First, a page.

My Cannes – food, wine, beach, stunning coastal scenery and day trips up and down the Cote d’Azur. And the blue – le grand bleu – oh, I never got tired of the infinite shades of blue, blueness and bleu.
I spent a week there in June 2016 and it was a lovely time of year to be there. July and August are meant to be pretty unbearable in terms of heat and crowds but that goes for everywhere else in Europe so nothing new or unusual on that front.
Now, Cannes isn’t cheap, but you wouldn’t expect it to be, would you? You don’t go to Cannes for the bargains. However, with a bit of planning and research, we managed to find excellent budget accommodation* and culinary heaven for reasonable prices. What do I mean by reasonable? Most fine dining restaurants, many with Michelin stars, have set their menus at three/four courses for 49 Euro. Bottles of wine start at 30/35 Euro. With recommendations from our hotel owners, we also found fantastic restaurants which were less expensive and popular locals. But I’ll get back to food in a minute…
* Moment of truth: I didn’t find the accommodation. My friend, Caitriona, found our hotel on a previous trip so kudos to Caitriona!
I’d love to travel in style but the more you travel, the more you need to keep an eye on the budget. Somehow we managed to strike a balance between style and budget in the Hotel Brîmer on rue Jean Daumas. It’s 2 star but don’t worry – it’s as clean and efficient as a 3 or 4 star hotel. I presume it’s not 3 star because it doesn’t have a lift or mini-bar or fridge in the room, or a swimming pool, but if you want an immaculate boutique hotel with tasteful decor (Orla Kiely prints and fabrics) you can’t go wrong with the gay-friendly Hotel Brimer. The two owners take pride in their business and you can see it in all the little things – I came down late for breakfast one morning and one of the owners went out on his bike to find me croissants! http://www.hotelbrimer.fr/index.php?langue=en
Oh God, here I go on the food bliss again. So, these are my culinary thrills:
La Table du Chef, 5 rue de Daumas http://restaurant.michelin.fr/restaurant/france/06400-cannes/la-table-du-chef/2epsrew
49 Euro for four courses – starter, fish, meat, dessert. You don’t know what they are going to give you! The chef visits the food market every day and decides his menu based on available produce, freshness and his instinct. Trust him. I did and it was divine. We drank Rosé at every opportunity – and there were many – but our best Rosé was consumed there, the Rimauresq, Cru Classé. http://www.provencewineusa.com/domaine.cfm?d=35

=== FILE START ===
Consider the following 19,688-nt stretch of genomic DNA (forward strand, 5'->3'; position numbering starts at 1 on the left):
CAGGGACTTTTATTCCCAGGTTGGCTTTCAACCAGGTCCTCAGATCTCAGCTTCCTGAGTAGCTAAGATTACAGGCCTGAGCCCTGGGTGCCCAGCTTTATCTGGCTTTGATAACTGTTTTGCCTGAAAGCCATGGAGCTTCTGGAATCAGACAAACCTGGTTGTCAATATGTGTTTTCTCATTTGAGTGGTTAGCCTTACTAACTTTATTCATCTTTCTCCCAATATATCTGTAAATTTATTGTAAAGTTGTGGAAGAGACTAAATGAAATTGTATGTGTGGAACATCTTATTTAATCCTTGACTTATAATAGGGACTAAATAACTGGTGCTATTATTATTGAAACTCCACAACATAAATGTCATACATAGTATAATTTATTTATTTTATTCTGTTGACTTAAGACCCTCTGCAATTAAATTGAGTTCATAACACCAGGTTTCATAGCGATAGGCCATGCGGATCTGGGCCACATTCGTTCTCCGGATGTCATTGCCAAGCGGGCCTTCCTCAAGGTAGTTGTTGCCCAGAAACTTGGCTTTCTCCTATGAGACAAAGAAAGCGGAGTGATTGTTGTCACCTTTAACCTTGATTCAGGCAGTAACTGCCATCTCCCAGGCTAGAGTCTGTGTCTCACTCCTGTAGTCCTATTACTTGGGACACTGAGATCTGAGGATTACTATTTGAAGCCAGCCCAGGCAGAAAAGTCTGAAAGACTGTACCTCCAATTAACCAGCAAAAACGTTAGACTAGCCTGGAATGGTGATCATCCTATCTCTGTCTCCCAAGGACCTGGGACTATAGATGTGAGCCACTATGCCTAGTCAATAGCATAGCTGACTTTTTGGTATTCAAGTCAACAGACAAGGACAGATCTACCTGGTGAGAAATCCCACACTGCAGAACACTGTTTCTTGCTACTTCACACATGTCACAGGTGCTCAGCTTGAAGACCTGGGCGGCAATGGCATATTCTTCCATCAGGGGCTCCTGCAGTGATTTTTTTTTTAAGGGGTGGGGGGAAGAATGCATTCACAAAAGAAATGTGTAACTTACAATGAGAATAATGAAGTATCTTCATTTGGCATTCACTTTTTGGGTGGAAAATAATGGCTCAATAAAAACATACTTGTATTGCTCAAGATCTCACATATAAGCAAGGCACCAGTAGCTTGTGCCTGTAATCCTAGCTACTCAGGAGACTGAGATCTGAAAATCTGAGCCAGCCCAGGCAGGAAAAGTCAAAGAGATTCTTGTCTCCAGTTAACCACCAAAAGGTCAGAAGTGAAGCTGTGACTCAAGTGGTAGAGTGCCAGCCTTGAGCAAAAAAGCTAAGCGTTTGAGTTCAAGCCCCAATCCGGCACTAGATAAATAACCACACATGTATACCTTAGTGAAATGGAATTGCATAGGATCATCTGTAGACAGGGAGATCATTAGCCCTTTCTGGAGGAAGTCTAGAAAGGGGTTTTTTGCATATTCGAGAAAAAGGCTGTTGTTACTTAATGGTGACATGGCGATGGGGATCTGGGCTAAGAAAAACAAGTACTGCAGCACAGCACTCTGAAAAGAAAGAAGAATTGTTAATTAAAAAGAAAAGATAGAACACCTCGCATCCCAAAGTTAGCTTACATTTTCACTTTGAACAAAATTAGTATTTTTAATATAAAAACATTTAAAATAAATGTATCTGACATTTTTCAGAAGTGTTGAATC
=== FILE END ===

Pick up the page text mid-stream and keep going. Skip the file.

Moroccan cuisine – Our hosts at the hotel recommended Le Maghreb on rue de Mimont. Ten minute walk from rue d’Antibes. Had delicious lamb couscous on a little balcony overlooking orange trees in the back garden; don’t expect much from the wine list but, to be fair, I’ve been to Moroccan restaurants which don’t sell any alcohol so no complaining. The neighbourhood is quieter than the centre, has a slightly suburban feel to it with lots of middle Eastern eateries in the vicinity. http://le-maghreb.e-vitrine.net/couscous-cannes.html
Le Jardin on 15, Avenue Isola Bella, near rue de Mimont. An Italian restaurant in a garden with a cosa nostra feel to it. This was also recommended to us by our host; frequented by locals more than tourists and famed for its ravioli (I had truffle ravioli, thank you for asking). If you walk in off the street, you will see a sparse, ordinary bar. Walk on through and get to the garden. Beautiful food, very reasonable. http://www.lejardin-restaurant.com/carte.html
L’Assiette Provencale, 9 Quai Saint Pierre – really good food on a budget, overlooking the harbour. Set menus of 29 and 24 Euro for three courses. We went for the 24 Euro as it seemed to have more French cuisine.
BoBo Bistro, rue du Commandant Andre – great pizzas, casual, buzzy dining opposite Pastis, a happening, energetic bar and cafe. Young, vibrant scene.
Day trips from Cannes
It’s so easy to just hop on the train or bus and make your way along the coast to visit Eze, Monaco/Monte Carlo, Nice, Villefranche sur le Mer, St Paul de Vence, Antibes and more. You can also hop on a ferry from Quai Croisette to visit Les Iles des Lerins.
A return ferry to Ile Ste Margeurite costs 14 Euro. It’s a pretty island with leisurely nature trails. Not spectacular or amazing, but pleasant enough if you want some gentle hiking. You can visit the 17th century Fort Royal, fortification and barracks where they held the Man in the Iron Mask, dissident protestants and Algerian Muslims (not all at the same time). There are several booths at the departure quay but they all charge the same price for the same excursion.
Next time I visit Cannes… I would like to try Lou Souleou for sea food on the Blvd Jean Hibert and Le Palais Oriental for Moroccan cuisine. I’d like to check out the penthouse bar in the nearby Radisson Blu. If I go back to Nice, I’ll be dining in Oliveira and Le Vingt 4.
And finally, don’t forget to just go rambling around la rue Hoche, rue Meynadier, Marche Forville, Vieux Port, Blvd Jean Hibert, rue St Antoine and – of course – Blvd de la Croisette.